RIGHT OF SPOIL OF THE POPES OF AVIGNON, 1316–1415
Item #: 1006954
Published: Cambridge; Ames Foundation; 2020.
Series: AMES FOUNDATION PUBLICATIONS SERIES
Subjects: LEGAL HISTORY, RELIGION/THEOLOGY & THE LAW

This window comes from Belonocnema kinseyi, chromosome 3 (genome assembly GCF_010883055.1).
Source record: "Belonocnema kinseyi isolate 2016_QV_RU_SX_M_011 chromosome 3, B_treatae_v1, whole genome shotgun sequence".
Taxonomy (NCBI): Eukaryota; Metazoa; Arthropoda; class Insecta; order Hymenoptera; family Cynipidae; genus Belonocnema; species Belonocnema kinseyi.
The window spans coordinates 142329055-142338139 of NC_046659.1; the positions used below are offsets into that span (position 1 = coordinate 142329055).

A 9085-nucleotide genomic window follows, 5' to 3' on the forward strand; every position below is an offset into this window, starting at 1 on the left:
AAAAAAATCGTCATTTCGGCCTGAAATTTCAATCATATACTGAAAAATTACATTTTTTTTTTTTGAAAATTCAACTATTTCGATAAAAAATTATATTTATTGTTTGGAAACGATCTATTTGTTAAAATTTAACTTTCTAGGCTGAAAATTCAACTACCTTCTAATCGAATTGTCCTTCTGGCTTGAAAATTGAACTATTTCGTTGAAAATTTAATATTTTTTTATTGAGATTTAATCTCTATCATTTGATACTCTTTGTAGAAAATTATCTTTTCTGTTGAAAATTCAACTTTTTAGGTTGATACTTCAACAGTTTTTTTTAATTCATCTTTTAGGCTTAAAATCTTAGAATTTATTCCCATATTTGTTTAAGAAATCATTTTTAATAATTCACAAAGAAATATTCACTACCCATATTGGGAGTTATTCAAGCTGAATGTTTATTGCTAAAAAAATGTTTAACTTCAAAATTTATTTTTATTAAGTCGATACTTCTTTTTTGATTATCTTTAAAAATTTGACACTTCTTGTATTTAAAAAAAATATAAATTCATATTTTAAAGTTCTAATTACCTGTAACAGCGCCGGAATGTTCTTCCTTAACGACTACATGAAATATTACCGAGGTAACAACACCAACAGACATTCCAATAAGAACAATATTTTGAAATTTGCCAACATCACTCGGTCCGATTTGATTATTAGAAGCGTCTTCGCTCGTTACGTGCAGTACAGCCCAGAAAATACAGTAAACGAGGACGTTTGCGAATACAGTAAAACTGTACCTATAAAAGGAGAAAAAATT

All the popes of Avignon, from John XXII to Benedict XIII, claimed the movable goods of deceased prelates and other clerics by their “right of spoil.” This power was an exercise of the popes’ vastly expanded fiscal administration, justified by their claim to plenitudo potestatis, which was not successfully challenged until the Great Western Schism. The first edition was based on the cases of 1,191 despoiled clerics. The second edition is completely rewritten and updated, including 1,352 cases. The introductory study has been greatly expanded and offers a robust account of the peculiar institution of spoils in its bureaucratic and ideological setting. Conceived as both an electronic book and a print book, the new edition makes full use of modern technical tools. The introductory study includes its own index of proper names and an appendix of proving documents. In the repertory of cases, the Vatican Archives documents of each case are summarized with their dates and citations, and there is an elaborate index of all the persons named in the cases. A complete bibliography is found at the end. The data in all the separate Cases have been extracted into a downloadable statistical table.
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